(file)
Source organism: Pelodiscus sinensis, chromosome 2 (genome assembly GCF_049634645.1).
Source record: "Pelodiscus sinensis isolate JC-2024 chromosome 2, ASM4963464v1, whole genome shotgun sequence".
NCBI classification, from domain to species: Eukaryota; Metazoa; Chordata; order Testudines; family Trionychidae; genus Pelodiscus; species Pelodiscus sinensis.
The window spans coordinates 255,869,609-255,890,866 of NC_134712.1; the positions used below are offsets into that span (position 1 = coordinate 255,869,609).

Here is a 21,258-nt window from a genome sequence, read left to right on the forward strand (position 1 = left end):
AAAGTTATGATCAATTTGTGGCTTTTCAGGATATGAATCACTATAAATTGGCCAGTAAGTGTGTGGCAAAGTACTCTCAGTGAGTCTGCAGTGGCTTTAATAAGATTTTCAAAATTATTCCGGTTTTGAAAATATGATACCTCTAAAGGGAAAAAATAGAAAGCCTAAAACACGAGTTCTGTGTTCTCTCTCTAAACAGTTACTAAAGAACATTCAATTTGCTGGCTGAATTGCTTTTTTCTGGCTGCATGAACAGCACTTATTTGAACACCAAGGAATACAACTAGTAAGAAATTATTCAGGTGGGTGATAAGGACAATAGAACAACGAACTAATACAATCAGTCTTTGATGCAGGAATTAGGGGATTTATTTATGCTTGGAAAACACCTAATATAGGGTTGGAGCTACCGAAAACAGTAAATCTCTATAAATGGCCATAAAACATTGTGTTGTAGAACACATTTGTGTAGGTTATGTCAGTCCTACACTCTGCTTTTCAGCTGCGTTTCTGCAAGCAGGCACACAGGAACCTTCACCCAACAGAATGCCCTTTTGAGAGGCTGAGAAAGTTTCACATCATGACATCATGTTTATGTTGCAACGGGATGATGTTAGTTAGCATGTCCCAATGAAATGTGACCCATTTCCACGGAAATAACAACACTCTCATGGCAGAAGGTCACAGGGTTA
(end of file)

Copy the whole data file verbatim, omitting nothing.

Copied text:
Source organism: Pelodiscus sinensis, chromosome 2 (genome assembly GCF_049634645.1).
Source record: "Pelodiscus sinensis isolate JC-2024 chromosome 2, ASM4963464v1, whole genome shotgun sequence".
NCBI classification, from domain to species: Eukaryota; Metazoa; Chordata; order Testudines; family Trionychidae; genus Pelodiscus; species Pelodiscus sinensis.
The window spans coordinates 255,869,609-255,890,866 of NC_134712.1; the positions used below are offsets into that span (position 1 = coordinate 255,869,609).

Here is a 21,258-nt window from a genome sequence, read left to right on the forward strand (position 1 = left end):
AAAGTTATGATCAATTTGTGGCTTTTCAGGATATGAATCACTATAAATTGGCCAGTAAGTGTGTGGCAAAGTACTCTCAGTGAGTCTGCAGTGGCTTTAATAAGATTTTCAAAATTATTCCGGTTTTGAAAATATGATACCTCTAAAGGGAAAAAATAGAAAGCCTAAAACACGAGTTCTGTGTTCTCTCTCTAAACAGTTACTAAAGAACATTCAATTTGCTGGCTGAATTGCTTTTTTCTGGCTGCATGAACAGCACTTATTTGAACACCAAGGAATACAACTAGTAAGAAATTATTCAGGTGGGTGATAAGGACAATAGAACAACGAACTAATACAATCAGTCTTTGATGCAGGAATTAGGGGATTTATTTATGCTTGGAAAACACCTAATATAGGGTTGGAGCTACCGAAAACAGTAAATCTCTATAAATGGCCATAAAACATTGTGTTGTAGAACACATTTGTGTAGGTTATGTCAGTCCTACACTCTGCTTTTCAGCTGCGTTTCTGCAAGCAGGCACACAGGAACCTTCACCCAACAGAATGCCCTTTTGAGAGGCTGAGAAAGTTTCACATCATGACATCATGTTTATGTTGCAACGGGATGATGTTAGTTAGCATGTCCCAATGAAATGTGACCCATTTCCACGGAAATAACAACACTCTCATGGCAGAAGGTCACAGGGTTA